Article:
Startups' Biggest Scarcity Isn’t Engineers. It's People and Culture Officers

Sarah HallamFeatures

Image Credit: Shutterstock

If you take a quick browse through any popular job recruitment platform, a common thread starts to emerge, particularly at emerging and growing tech startups across the country.

“Hiring a Chief People Officer,” reads one job listing for a San Francisco-based startup on AngelList.

“We are seeking an accomplished People and Operations manager to join our team,” reads another from a NYC-based software startup that has under 200 employees.

On top of a current mass exodus of employees from their jobs, which has been dubbed “The Great Resignation,” an additional talent shortage has rocked the tech industry. But this trend is particularly visible in the People Operations department, which has historically been an overlooked department in tech.

“There’s a lot of interest from people who are trying to break in at the entry-level, which is great,” says Jennifer Kim, a Head of People and D&I strategist for startups. “But if you look at the top levels, I don’t think that pipeline is ready to meet the needs of startups today.”

In some cases, employers are offering large cash incentives to try and find top talent. Turner Novak, the founder of VC fund Banana Capital, tweeted he would give a $25,000 reward to whoever could refer a Head of People for the healthtech startup NexHealth.

The pipeline is further exacerbated by an overall shortage of talent in the tech industry, one that has been building up for nearly a decade. According to PwC’s Annual Global CEO Survey, a little over 50% of CEO’s expressed “extreme” concern over the shortage of skilled tech workers. By 2019, that number jumped to 79%.

The current situation, whereby tech industry job openings in people operations and D&I roles outnumber professionals, stems from two major issues that have evolved over the past five years.

The first is the growing awareness of the importance of people management that stemmed from the #MeToo movement. The increase in conversations around diversity and inclusion in the aftermath of the movement rocked the tech industry as much as any other. Kim says that “a dark underbelly” was finally exposed at tech companies, which for years were viewed as the paragons of Silicon Valley.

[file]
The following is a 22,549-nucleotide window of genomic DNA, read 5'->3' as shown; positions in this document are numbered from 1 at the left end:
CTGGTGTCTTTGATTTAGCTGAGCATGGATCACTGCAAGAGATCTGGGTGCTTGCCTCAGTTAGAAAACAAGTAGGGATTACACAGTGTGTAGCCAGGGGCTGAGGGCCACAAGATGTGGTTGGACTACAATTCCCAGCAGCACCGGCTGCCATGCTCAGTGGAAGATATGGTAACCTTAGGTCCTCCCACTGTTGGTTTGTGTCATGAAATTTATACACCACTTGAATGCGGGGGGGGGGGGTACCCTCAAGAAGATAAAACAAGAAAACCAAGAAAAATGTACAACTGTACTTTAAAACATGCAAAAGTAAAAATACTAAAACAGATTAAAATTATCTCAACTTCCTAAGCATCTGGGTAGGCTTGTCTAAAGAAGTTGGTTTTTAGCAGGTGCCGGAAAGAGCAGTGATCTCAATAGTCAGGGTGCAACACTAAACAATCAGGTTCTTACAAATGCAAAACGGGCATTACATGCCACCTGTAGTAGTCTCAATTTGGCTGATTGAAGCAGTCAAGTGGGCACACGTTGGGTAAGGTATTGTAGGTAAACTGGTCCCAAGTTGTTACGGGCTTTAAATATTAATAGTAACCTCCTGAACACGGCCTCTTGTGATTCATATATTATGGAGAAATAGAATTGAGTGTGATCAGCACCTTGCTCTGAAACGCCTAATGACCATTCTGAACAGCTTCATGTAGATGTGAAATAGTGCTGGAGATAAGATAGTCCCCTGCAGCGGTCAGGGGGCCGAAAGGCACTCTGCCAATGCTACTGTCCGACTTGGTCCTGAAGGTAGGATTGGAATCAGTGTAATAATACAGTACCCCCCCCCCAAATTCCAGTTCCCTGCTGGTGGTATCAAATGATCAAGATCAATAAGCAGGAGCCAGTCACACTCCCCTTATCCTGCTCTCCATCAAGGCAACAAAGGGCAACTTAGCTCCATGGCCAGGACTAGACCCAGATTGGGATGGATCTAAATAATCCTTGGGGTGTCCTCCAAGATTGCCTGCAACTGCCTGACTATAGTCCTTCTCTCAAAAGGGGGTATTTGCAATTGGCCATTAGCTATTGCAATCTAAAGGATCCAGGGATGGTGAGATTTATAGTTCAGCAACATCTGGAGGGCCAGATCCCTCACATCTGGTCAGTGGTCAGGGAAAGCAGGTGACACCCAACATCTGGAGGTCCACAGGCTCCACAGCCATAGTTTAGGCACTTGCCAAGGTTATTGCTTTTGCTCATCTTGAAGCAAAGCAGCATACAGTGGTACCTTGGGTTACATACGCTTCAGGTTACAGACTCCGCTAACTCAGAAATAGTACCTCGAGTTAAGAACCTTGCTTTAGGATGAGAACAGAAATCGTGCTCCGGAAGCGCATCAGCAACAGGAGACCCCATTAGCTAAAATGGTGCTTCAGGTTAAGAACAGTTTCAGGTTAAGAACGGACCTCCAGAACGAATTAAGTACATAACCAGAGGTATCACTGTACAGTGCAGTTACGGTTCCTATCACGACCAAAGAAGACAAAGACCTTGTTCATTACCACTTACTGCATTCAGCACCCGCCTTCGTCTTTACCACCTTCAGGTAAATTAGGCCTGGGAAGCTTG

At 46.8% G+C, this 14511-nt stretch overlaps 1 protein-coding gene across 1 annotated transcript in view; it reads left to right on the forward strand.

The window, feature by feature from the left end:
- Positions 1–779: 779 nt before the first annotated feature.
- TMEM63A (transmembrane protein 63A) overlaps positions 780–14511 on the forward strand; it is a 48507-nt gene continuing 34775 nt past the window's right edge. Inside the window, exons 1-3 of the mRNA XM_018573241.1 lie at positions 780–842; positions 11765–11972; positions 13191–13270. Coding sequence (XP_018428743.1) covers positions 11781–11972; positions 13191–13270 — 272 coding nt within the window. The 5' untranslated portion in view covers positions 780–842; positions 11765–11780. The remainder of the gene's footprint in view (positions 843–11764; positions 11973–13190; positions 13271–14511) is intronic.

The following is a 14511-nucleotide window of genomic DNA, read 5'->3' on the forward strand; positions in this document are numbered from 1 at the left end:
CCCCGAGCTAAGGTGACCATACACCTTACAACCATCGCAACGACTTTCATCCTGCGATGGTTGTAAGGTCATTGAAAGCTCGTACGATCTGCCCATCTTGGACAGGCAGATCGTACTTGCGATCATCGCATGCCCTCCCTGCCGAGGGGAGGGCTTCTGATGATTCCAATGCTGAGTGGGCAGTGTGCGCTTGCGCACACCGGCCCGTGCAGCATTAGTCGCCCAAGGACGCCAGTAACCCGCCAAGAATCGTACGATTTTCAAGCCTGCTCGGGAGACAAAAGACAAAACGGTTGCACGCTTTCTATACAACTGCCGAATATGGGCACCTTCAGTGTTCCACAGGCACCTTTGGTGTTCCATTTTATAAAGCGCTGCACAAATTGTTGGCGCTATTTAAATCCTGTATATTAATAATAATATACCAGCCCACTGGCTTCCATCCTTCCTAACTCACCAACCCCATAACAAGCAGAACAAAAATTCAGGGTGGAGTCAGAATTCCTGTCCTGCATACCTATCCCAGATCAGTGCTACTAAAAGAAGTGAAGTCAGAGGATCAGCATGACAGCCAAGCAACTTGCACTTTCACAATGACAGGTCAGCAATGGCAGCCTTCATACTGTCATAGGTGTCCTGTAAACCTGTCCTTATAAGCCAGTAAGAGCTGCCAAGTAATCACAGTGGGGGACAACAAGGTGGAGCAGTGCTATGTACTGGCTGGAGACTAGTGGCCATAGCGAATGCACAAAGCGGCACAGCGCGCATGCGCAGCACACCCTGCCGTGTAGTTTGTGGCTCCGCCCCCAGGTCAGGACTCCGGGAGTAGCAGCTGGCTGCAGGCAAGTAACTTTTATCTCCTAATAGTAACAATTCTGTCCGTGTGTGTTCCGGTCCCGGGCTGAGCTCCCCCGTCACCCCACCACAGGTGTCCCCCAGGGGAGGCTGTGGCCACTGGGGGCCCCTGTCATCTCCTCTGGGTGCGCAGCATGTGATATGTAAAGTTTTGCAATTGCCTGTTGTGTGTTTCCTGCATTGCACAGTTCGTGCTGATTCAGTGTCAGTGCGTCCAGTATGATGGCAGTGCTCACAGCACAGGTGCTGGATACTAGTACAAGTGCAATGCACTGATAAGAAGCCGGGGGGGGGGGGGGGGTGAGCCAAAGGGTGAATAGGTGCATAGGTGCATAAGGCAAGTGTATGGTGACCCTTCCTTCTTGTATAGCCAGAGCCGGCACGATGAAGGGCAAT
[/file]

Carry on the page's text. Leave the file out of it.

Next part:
“There was a lot of risk because of the way these companies scaled quickly, and it revealed some cracks in the foundation around people, organization, culture management,” Kim says. “Companies started to realize that this work is more of a business imperative, when it used to be seen more or less as a luxury.”

This industry-wide wake up call was further expedited by the COVID-19 pandemic that coincided with last summer’s Black Lives Matter protests, both of which pushed a lot of employee pressure onto employers.

“A lot of organizations weren't ready to meet those pressures,” Kim says. “And we see it in terms of companies’ bottom lines and the struggle to recruit and retain talent.”

There is also newfound generational pressure from both millennials and Gen Z placed on employers. According to the Deloitte Global 2021 Millenial and Gen Z Survey, 34% of millennials and 38% of Gen Z believe that systemic racism is widespread in the workplace, and when it comes to which institutions they believe are making the greatest effort to combat this, business and business leaders rank last.

“Both generations have higher expectations and standards for work than any other generation that came before,” Kim says.

The second major issue for People Ops in tech, and arguably the crux of the current problem, lies in the upper levels of the org chart. The undervaluing of human resource work has been prevalent in tech companies for years. In 2016, one study found that two-thirds of HR leaders felt undervalued by their CEO and other top members of their companies.

“The People Ops function at startups has been a very leaky funnel for a very long time,” Kim says.

“If I think back to about five years ago, the best recruiters/HR people I knew at early stage startups are often not in those jobs anymore, having switched to other functions or dropped out of the industry altogether," Kim says. "It's a group that tends to get burnt out very quickly. People Ops professionals who were passionate about this work and were good at it, were not rewarded for it.”

After the events of such an intense year for both remote transitions and hard conversations around diversity, equity and inclusion at work, Kim says she still remains optimistic about the future. In the last few years alone, she says she’s noticed people from virtually every business function approach her and ask about pursuing a career switch to people operations. In her own business, she’s also starting to see interest from founders in crafting a good people and culture foundation from the get-go.

“This was not happening five years ago,” Kim says. “Back then, the prevailing attitude had been that the People Ops work will magically figure itself out. The clear answer is that’s not true, and we are finally starting to accept that.”

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